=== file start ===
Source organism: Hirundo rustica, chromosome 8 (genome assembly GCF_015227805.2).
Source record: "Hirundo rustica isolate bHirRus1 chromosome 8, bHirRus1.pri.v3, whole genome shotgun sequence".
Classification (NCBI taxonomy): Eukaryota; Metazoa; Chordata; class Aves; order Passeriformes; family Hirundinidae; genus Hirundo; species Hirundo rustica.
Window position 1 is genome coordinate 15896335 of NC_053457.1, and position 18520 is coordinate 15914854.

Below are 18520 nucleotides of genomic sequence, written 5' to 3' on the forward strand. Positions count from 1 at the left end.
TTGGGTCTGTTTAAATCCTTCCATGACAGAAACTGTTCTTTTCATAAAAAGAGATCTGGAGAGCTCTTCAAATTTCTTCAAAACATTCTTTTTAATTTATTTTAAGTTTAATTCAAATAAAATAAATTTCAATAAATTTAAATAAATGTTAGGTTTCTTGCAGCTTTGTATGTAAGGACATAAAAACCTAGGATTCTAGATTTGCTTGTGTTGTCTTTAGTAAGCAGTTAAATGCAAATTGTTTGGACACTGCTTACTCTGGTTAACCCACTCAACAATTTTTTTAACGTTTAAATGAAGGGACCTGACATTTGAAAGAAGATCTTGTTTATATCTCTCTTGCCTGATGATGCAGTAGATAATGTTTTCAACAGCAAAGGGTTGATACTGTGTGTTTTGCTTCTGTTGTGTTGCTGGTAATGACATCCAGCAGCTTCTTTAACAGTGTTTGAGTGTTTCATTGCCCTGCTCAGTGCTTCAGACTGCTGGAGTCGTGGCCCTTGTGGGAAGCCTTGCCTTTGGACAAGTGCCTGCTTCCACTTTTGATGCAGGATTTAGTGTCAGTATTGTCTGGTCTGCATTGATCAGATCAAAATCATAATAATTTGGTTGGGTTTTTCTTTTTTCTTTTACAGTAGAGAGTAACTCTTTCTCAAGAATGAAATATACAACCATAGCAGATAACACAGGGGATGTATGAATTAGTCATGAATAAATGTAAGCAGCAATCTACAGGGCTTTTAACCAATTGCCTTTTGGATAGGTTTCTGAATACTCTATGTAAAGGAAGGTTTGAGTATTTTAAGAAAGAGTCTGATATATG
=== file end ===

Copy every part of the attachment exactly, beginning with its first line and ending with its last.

Source organism: Hirundo rustica, chromosome 8 (genome assembly GCF_015227805.2).
Source record: "Hirundo rustica isolate bHirRus1 chromosome 8, bHirRus1.pri.v3, whole genome shotgun sequence".
Classification (NCBI taxonomy): Eukaryota; Metazoa; Chordata; class Aves; order Passeriformes; family Hirundinidae; genus Hirundo; species Hirundo rustica.
Window position 1 is genome coordinate 15896335 of NC_053457.1, and position 18520 is coordinate 15914854.

Below are 18520 nucleotides of genomic sequence, written 5' to 3' on the forward strand. Positions count from 1 at the left end.
TTGGGTCTGTTTAAATCCTTCCATGACAGAAACTGTTCTTTTCATAAAAAGAGATCTGGAGAGCTCTTCAAATTTCTTCAAAACATTCTTTTTAATTTATTTTAAGTTTAATTCAAATAAAATAAATTTCAATAAATTTAAATAAATGTTAGGTTTCTTGCAGCTTTGTATGTAAGGACATAAAAACCTAGGATTCTAGATTTGCTTGTGTTGTCTTTAGTAAGCAGTTAAATGCAAATTGTTTGGACACTGCTTACTCTGGTTAACCCACTCAACAATTTTTTTAACGTTTAAATGAAGGGACCTGACATTTGAAAGAAGATCTTGTTTATATCTCTCTTGCCTGATGATGCAGTAGATAATGTTTTCAACAGCAAAGGGTTGATACTGTGTGTTTTGCTTCTGTTGTGTTGCTGGTAATGACATCCAGCAGCTTCTTTAACAGTGTTTGAGTGTTTCATTGCCCTGCTCAGTGCTTCAGACTGCTGGAGTCGTGGCCCTTGTGGGAAGCCTTGCCTTTGGACAAGTGCCTGCTTCCACTTTTGATGCAGGATTTAGTGTCAGTATTGTCTGGTCTGCATTGATCAGATCAAAATCATAATAATTTGGTTGGGTTTTTCTTTTTTCTTTTACAGTAGAGAGTAACTCTTTCTCAAGAATGAAATATACAACCATAGCAGATAACACAGGGGATGTATGAATTAGTCATGAATAAATGTAAGCAGCAATCTACAGGGCTTTTAACCAATTGCCTTTTGGATAGGTTTCTGAATACTCTATGTAAAGGAAGGTTTGAGTATTTTAAGAAAGAGTCTGATATATG